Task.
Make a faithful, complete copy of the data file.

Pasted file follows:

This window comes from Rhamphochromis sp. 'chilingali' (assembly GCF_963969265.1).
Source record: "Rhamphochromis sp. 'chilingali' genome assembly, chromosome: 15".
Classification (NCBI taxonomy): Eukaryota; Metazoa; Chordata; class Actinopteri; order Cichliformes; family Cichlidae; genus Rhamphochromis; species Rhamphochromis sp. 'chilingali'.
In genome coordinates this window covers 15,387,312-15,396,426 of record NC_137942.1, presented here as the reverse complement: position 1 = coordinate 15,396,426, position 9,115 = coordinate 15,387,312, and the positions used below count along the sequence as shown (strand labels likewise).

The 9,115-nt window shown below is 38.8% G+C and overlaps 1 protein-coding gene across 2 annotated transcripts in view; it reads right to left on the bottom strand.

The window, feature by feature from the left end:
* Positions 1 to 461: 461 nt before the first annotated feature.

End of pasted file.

This window comes from Rhamphochromis sp. 'chilingali' (assembly GCF_963969265.1).
Source record: "Rhamphochromis sp. 'chilingali' genome assembly, chromosome: 15".
Classification (NCBI taxonomy): Eukaryota; Metazoa; Chordata; class Actinopteri; order Cichliformes; family Cichlidae; genus Rhamphochromis; species Rhamphochromis sp. 'chilingali'.
In genome coordinates this window covers 15,387,312-15,396,426 of record NC_137942.1, presented here as the reverse complement: position 1 = coordinate 15,396,426, position 9,115 = coordinate 15,387,312, and the positions used below count along the sequence as shown (strand labels likewise).

The 9,115-nt window shown below is 38.8% G+C and overlaps 1 protein-coding gene across 2 annotated transcripts in view; it reads right to left on the bottom strand.

The window, feature by feature from the left end:
* Positions 1 to 461: 461 nt before the first annotated feature.